"Why my house?"
"Ah! Well it has a very authentic shabby glamour. And you looked like you could use some company. I'm very good company."
"I like being alone." said Edwin.
"You certainly do spend a lot of time alone in that dusty room."
"Go haunt somewhere else."
"I like it here. I'm all unpacked now." said Mildew, "If you don’t like my company, not only are you in the minority, but perhaps you should move along."
"Absolutely not. I worked hard all my life for this. It's my dream."
Mildew pointed to the damp ceiling with the stain from where the upstairs loo leaked and the frayed and dangerously worn stair carpet.
"This is you living the dream is it?"
Mildew smiled with all the classic venom of a b-movie villain.
"Make me." he said.
At first, Edwin tried his very best to be British about it; he just rudely ignored Rouvellier, snubbing his attempts at conversation, pretending not to hear his endless evening recitations of The Rime of the Ancient Mariner, and leaving the room whenever the television mysteriously started showing one of his films - except Vampire on the Buses, he watched that one.
Mildew simply upped his game, initially with an ironic 'bump in the night' approach, running the full gamut from creaks and chain rattling through to unearthly howls - though their impact was diminished by the fact that Edwin knew it was just Mildew being obnoxious. Next, he turned poltergeist, constantly moving Edwin's pens, hiding the loo roll and filling in the crossword. Edwin retaliated by bringing in a professional exorcist - Mildew spent all afternoon discussing classic horror movies with him and he left with a signed poster of The Devil's Rowboat.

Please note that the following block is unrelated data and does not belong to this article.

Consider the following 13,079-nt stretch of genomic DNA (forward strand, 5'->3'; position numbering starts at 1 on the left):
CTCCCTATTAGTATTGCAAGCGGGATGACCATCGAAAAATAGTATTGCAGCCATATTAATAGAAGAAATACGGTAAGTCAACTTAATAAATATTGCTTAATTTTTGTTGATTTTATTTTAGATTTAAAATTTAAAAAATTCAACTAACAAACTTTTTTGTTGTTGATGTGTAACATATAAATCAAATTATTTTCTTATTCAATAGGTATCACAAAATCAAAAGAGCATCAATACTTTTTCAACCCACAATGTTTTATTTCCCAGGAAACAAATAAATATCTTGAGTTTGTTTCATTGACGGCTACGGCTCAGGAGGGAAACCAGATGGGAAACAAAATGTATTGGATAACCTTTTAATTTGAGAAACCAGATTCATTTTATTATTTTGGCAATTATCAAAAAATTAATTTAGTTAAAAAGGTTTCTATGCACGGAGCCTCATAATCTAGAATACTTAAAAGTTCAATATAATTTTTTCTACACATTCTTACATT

It was really only a matter of time, and Mildew had saved the big guns til last…
"The room! You've wrecked the room!" cried Edwin.
"Wrecked? I've cleaned it!" said Mildew, "Dust down, windows open, get a bit of life into the place."
Edwin crumpled and fell to the floor.
When he came to, Mildew handed him a cup of sugary tea, and waited.
"How can I leave?" asked Edwin eventually. "Where should I go?"
"I think you know exactly where you're going." said Mildew.
Edwin smiled sadly and nodded. "I suppose."
Edwin stepped out into the early morning and wandered down the slippery cliff path into the sea fog. Rouvellier, watched and smiled and then, ever the professional, he packed up in preparation for his next engagement.
If yer in the mood for scary tales, may I be so bold as to suggest ye download the excellent Hallowscream from Theatre of Terror, full of excellent scary comic strips, and I've a wee text story in there as well.
And celebrating ghosts, here's the King of faded seaside glamour with a classic Hallowe'en mashup...